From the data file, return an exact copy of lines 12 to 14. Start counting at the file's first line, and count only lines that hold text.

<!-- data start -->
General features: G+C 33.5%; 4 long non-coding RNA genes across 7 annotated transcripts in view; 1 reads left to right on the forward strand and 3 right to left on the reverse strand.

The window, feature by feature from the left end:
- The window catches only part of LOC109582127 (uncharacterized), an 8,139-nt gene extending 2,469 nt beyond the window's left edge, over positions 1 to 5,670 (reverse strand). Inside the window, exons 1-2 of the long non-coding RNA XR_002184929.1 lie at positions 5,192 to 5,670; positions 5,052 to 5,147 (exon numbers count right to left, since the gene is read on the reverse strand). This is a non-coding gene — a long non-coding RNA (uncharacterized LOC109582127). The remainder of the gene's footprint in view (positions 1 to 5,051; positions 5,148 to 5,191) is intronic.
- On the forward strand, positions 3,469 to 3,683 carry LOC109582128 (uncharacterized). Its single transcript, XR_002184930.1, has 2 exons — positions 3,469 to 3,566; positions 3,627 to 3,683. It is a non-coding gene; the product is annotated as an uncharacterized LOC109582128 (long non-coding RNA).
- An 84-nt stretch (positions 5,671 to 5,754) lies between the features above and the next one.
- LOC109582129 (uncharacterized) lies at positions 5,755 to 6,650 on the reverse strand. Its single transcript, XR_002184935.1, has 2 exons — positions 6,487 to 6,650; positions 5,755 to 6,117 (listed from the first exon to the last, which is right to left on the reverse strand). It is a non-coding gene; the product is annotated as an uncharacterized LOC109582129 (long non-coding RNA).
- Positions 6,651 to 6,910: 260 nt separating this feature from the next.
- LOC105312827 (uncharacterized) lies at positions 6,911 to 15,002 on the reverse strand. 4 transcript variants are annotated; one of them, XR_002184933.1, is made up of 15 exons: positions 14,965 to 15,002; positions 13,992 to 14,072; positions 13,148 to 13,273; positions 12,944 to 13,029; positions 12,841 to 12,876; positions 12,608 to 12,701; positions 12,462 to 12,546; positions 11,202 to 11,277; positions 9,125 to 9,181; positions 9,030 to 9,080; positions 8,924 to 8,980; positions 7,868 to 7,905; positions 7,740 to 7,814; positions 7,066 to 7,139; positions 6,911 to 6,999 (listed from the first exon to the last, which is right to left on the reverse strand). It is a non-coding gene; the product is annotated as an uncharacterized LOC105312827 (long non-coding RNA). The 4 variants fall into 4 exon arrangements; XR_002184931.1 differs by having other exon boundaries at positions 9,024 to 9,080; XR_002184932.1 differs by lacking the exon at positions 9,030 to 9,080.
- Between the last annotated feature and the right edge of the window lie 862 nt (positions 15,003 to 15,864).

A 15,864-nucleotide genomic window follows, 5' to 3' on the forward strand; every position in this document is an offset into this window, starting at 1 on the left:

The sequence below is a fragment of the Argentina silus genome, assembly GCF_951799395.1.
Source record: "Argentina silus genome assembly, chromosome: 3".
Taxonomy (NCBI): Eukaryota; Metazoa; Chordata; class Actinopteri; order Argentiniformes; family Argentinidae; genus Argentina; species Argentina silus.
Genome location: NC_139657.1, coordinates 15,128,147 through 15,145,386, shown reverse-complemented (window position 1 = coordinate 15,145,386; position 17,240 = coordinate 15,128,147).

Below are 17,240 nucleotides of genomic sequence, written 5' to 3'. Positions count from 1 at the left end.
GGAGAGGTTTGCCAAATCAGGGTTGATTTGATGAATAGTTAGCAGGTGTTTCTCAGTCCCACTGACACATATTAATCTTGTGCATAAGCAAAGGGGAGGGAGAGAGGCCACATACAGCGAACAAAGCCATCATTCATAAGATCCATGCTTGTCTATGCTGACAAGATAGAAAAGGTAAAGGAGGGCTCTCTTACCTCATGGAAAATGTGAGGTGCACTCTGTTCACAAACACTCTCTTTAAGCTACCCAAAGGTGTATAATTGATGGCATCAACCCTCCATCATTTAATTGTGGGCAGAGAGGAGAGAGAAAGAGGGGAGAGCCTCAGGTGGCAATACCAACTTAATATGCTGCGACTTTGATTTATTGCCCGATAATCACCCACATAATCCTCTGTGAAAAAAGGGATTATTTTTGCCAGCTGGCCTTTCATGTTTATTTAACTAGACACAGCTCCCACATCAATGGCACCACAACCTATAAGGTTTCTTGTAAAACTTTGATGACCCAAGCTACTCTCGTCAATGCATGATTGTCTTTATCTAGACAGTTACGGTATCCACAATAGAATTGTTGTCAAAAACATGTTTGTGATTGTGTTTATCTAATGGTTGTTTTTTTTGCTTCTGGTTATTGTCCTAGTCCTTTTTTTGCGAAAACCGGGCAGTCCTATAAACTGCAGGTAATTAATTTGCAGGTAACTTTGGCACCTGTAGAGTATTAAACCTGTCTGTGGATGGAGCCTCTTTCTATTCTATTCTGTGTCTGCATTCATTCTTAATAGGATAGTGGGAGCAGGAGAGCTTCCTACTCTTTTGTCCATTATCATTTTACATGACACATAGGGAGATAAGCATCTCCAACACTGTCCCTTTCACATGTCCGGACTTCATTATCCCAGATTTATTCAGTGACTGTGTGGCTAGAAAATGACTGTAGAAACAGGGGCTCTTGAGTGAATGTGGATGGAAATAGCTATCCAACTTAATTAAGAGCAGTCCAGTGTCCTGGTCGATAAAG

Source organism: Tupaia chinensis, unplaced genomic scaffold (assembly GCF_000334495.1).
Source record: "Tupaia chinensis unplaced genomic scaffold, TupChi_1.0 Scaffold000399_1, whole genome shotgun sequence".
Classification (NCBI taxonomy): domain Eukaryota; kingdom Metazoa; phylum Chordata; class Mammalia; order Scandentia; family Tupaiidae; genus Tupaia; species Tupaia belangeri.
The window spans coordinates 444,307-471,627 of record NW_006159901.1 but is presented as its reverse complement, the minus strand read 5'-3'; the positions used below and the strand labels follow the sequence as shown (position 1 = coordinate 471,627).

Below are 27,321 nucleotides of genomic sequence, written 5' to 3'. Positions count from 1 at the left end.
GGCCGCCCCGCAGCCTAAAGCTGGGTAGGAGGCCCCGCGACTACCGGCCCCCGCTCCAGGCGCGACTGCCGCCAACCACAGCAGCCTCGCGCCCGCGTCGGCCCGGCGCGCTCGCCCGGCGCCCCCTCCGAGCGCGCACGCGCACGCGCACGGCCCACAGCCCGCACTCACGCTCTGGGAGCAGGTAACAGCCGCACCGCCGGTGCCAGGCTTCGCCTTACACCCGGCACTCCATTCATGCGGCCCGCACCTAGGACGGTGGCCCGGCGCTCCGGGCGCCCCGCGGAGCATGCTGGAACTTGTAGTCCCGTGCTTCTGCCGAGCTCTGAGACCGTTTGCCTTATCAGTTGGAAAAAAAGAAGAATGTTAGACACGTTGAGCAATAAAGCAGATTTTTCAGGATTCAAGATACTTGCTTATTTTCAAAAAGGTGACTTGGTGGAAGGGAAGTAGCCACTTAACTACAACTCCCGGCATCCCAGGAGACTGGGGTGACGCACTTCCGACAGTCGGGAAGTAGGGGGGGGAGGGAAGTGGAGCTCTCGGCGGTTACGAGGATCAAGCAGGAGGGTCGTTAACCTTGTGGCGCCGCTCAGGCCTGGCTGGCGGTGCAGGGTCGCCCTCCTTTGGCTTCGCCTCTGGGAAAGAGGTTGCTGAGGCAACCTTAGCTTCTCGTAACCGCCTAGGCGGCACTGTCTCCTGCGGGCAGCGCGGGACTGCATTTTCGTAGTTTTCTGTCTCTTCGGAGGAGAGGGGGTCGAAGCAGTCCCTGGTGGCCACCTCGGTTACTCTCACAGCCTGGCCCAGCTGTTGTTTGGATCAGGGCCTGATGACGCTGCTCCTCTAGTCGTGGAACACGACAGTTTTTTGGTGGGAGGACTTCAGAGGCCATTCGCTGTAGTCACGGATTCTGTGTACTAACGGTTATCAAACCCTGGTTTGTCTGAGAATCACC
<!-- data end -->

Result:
Source record: "Argentina silus genome assembly, chromosome: 3".
Taxonomy (NCBI): Eukaryota; Metazoa; Chordata; class Actinopteri; order Argentiniformes; family Argentinidae; genus Argentina; species Argentina silus.
Genome location: NC_139657.1, coordinates 15,128,147 through 15,145,386, shown reverse-complemented (window position 1 = coordinate 15,145,386; position 17,240 = coordinate 15,128,147).